28
Opening of
the lower
Karun River
to navigation,
1888.
Formation of
the Persian
Governorship
of the Gulf
Ports, 1887,
Activity and
intrigues of
Persia in the
Persian Gulf Historically used by the British to refer to the sea area between the Arabian Peninsula and Iran. Often referred to as The Gulf or the Arabian Gulf. ,
1887-88.

About this item

Content

Theses two volumes make up Volume I, Part IA and Part IB (Historical) (pages i-778 and 779-1624) of the Gazetteer of the Persian Gulf Historically used by the British to refer to the sea area between the Arabian Peninsula and Iran. Often referred to as The Gulf or the Arabian Gulf. , ’Omān and Central Arabia (Government of India: 1915), compiled by John Gordon Lorimer and completed for press by Captain L Birdwood.

Part 1A contains an 'Introduction' (pages i-iii) written by Birdwood in Simla, dated 10 October 1914. There is also a 'Table of Chapters, Annexures, Appendices and Genealogical Tables' (page v-viii) and 'Detailed Table of Contents' (pages ix-cxxx), both of which cover all volumes and parts of the Gazetteer .

Parts IA and IB consist of nine chapters:

Extent and format
2 volumes (1624 pages)
Arrangement

Volume I, Part I has been divided into two bound volumes (1A and 1B) for ease of binding. Part 1A contains an 'Introduction', 'Table of Chapters, Annexures, Appendices and Genealogical Trees' and 'Detailed Table of Contents'. The content is arranged into nine chapters, with accompanying annexures, that relate to specific geographic regions in the Persian Gulf Historically used by the British to refer to the sea area between the Arabian Peninsula and Iran. Often referred to as The Gulf or the Arabian Gulf. . The chapters are sub-divided into numbered periods according, for example, to the reign of a ruler or regime of a Viceroy, or are arbitrarily based on outstanding land-marks in the history of the region. Each period has been sub-divided into subject headings, each of which has been lettered. The annexures focus on a specific place or historical event. Further subject headings also appear in the right and left margins of the page. Footnotes appear occasionally at the bottom of the page to provide further details and references.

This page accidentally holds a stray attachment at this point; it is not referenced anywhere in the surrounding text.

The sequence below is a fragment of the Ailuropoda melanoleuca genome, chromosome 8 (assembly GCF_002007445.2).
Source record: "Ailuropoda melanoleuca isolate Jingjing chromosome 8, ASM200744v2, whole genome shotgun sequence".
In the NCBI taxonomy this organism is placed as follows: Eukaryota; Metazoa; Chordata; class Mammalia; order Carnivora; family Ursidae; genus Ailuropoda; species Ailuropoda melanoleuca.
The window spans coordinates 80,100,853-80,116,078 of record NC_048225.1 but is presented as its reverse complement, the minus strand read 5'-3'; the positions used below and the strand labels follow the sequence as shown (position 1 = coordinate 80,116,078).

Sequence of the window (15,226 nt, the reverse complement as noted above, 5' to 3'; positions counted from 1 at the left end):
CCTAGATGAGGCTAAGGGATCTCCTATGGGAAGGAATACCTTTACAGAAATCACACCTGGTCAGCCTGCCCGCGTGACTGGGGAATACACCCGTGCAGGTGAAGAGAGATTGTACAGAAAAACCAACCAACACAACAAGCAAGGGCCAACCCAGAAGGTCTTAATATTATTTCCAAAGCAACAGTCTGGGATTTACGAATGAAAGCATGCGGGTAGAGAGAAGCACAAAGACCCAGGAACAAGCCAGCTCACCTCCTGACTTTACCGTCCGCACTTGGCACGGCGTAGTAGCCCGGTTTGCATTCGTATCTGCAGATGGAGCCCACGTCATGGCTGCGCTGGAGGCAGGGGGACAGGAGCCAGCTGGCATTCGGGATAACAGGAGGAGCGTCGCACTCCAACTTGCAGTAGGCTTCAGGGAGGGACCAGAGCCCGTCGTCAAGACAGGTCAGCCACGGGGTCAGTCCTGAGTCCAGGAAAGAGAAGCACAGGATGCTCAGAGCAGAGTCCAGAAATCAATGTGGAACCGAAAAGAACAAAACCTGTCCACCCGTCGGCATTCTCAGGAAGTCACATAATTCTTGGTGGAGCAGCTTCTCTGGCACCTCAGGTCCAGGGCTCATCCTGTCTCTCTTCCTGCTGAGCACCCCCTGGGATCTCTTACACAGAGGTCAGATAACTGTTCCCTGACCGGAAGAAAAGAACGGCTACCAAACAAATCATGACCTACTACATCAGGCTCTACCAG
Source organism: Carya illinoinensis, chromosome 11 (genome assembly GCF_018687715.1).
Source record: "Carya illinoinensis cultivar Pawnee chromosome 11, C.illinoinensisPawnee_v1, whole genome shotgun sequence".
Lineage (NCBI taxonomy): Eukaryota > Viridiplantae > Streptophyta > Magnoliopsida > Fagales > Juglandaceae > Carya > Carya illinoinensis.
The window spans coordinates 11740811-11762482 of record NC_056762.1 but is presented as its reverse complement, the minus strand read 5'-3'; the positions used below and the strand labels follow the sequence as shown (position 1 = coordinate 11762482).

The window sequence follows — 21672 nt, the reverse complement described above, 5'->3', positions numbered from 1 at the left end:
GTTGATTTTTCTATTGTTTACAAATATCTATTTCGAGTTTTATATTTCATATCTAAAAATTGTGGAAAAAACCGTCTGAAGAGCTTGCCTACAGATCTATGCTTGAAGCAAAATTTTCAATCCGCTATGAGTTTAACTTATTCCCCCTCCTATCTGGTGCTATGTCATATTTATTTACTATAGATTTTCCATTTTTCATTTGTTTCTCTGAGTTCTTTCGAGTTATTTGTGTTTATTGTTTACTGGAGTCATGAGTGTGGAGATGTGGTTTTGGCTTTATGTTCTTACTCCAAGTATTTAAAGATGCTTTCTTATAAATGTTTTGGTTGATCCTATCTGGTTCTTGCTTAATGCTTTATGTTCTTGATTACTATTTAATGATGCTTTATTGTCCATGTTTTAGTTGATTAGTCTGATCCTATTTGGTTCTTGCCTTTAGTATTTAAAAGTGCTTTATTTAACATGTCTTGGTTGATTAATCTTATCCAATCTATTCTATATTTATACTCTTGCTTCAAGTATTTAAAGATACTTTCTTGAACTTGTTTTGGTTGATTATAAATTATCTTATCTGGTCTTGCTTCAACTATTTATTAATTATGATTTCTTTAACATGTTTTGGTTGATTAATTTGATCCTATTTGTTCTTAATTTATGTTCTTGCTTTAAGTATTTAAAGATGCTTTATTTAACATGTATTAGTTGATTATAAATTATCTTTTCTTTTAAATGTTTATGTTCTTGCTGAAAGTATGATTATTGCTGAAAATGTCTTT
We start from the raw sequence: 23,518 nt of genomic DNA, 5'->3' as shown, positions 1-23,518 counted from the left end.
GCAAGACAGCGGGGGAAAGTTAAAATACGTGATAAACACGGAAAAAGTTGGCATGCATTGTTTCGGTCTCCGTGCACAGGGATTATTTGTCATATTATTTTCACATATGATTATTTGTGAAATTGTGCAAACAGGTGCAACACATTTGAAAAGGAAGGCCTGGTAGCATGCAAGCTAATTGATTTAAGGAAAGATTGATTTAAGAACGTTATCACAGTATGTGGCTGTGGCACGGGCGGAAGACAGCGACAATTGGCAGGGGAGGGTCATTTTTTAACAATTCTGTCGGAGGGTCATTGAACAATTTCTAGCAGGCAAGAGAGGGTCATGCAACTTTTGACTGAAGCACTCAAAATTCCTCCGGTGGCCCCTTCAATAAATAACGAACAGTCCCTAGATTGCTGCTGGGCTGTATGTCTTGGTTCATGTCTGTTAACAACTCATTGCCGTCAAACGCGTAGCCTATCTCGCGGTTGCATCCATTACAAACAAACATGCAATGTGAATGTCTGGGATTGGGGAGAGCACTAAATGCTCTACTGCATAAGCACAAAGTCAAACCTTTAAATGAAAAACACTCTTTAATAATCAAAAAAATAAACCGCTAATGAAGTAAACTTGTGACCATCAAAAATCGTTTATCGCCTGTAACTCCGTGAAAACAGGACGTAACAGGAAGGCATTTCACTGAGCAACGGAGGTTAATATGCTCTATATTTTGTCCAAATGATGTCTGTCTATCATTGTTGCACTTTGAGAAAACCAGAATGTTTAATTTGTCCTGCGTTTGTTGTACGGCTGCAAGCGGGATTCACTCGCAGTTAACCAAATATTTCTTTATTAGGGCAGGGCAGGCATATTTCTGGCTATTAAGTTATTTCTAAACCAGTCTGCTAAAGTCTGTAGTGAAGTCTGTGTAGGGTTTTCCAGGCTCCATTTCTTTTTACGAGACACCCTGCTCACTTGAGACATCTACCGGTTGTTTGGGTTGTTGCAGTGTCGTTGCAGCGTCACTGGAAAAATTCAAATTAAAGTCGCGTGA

Physical characteristics

Foliation: The foliation sequence is circled in pencil, in the top right corner of the recto The front of a sheet of paper or leaf, often abbreviated to 'r'. of each folio. The sequence runs through parts IA and IB as follows:

  • Volume I, Part IA: The sequence begins on the first folio with text, on number 1, and ends on the last folio with text, on number 456. Total number of folios: 456. Total number of folios including covers and flysheets: 460.
  • Volume I, Part IB: The sequence begins on the first folio with text, on number 457, and ends on the last folio with text, on number 878. It should be noted that folio 488 is followed by folio 488A. Total number of folios: 423. Total number of folios including covers and flysheets: 427.
Written in
English in Latin script
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'Gazetteer of the Persian Gulf. Vol I. Historical. Part IA & IB. J G Lorimer. 1915' [‎289] (432/1782), British Library: India Office Records and Private Papers, IOR/L/PS/20/C91/1, in Qatar Digital Library <https://www.qdl.qa/archive/81055/vdc_100023575943.0x000021> [accessed 20 February 2018]